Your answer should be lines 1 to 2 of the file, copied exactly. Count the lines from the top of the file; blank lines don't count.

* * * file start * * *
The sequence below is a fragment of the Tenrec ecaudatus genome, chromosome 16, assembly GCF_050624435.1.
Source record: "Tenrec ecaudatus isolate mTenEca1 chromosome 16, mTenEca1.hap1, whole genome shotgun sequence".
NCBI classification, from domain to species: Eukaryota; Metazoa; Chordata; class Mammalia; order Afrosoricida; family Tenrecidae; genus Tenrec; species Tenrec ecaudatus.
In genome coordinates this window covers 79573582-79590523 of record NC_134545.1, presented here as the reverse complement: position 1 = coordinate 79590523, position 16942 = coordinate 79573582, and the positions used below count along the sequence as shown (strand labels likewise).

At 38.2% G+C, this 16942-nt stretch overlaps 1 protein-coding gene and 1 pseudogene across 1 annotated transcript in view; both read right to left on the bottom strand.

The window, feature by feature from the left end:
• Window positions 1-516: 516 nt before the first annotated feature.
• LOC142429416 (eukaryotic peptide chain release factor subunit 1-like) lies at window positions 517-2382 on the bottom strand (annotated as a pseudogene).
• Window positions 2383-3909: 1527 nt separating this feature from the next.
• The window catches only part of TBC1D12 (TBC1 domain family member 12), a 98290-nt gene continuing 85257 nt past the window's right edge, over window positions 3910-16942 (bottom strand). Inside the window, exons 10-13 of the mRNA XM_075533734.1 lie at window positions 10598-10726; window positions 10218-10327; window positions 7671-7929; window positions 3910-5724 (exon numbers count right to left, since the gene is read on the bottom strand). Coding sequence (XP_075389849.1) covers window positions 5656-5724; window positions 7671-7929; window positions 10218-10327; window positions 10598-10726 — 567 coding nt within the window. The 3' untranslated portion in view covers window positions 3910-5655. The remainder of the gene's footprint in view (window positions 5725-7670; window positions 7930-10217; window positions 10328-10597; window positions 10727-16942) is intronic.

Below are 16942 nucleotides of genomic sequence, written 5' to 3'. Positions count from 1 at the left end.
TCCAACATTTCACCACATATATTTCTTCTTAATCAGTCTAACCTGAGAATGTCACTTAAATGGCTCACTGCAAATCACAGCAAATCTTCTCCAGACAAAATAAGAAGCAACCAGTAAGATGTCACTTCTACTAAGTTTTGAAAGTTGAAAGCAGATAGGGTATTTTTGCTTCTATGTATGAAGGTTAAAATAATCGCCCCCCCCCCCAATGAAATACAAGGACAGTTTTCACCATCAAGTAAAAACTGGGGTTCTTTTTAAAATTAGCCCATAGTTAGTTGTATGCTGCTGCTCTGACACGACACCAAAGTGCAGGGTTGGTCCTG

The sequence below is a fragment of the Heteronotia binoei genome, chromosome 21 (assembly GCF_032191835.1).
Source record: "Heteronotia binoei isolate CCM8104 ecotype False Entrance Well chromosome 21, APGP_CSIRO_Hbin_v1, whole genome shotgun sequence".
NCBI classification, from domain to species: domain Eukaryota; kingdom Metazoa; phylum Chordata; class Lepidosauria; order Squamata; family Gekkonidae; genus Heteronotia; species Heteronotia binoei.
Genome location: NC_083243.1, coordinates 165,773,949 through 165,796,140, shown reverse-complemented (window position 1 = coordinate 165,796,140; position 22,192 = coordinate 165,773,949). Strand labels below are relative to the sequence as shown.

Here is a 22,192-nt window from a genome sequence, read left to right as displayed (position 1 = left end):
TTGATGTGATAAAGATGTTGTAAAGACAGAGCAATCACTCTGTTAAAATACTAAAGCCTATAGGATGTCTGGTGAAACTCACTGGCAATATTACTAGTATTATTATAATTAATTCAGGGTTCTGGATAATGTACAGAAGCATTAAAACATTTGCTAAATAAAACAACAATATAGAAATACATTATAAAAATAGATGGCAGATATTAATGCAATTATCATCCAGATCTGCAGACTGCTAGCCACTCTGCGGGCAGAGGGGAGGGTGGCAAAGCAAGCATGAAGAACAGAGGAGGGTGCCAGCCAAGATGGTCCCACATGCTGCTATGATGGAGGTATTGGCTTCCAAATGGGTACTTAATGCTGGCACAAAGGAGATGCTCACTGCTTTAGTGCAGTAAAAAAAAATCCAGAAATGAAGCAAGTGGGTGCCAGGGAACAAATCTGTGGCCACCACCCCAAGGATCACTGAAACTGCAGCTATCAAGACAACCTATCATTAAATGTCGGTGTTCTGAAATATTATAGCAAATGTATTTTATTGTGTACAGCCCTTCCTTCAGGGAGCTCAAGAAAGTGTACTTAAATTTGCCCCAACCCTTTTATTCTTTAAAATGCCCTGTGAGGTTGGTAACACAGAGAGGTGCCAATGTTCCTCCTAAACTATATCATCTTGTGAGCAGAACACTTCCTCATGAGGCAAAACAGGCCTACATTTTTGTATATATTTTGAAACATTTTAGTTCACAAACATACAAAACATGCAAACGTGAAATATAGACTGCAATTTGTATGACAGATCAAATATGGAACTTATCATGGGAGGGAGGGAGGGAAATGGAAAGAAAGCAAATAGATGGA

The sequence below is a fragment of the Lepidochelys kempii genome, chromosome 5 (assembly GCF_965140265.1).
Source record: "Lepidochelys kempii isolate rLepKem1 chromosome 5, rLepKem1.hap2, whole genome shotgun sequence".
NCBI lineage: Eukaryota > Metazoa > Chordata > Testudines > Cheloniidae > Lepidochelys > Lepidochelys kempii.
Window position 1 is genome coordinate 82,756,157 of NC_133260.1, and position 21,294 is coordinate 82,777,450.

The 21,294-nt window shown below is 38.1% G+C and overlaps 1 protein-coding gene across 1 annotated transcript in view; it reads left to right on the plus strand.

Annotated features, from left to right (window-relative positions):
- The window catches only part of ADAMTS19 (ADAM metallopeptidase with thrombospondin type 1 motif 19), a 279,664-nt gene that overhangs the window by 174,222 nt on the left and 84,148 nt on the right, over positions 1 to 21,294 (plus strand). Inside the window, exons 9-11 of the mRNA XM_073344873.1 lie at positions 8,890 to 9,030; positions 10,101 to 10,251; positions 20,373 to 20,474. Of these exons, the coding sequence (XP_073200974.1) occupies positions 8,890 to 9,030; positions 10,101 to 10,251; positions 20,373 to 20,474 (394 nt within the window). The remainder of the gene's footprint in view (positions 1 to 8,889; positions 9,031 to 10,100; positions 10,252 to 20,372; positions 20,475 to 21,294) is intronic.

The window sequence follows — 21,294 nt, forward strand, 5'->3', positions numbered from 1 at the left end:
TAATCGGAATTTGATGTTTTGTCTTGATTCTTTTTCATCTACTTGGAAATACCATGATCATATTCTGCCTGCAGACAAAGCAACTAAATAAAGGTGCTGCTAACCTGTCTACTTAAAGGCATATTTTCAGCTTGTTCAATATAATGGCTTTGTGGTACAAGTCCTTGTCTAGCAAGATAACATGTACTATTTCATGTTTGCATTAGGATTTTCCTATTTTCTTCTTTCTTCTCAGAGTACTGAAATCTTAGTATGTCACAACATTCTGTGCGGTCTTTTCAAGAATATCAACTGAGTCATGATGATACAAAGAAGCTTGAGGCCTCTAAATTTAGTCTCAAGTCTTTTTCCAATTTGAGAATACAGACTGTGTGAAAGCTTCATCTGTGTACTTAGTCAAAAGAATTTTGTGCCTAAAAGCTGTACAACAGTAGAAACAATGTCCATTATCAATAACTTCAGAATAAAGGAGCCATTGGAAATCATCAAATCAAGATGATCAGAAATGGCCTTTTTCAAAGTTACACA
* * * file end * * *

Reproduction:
The sequence below is a fragment of the Tenrec ecaudatus genome, chromosome 16, assembly GCF_050624435.1.
Source record: "Tenrec ecaudatus isolate mTenEca1 chromosome 16, mTenEca1.hap1, whole genome shotgun sequence".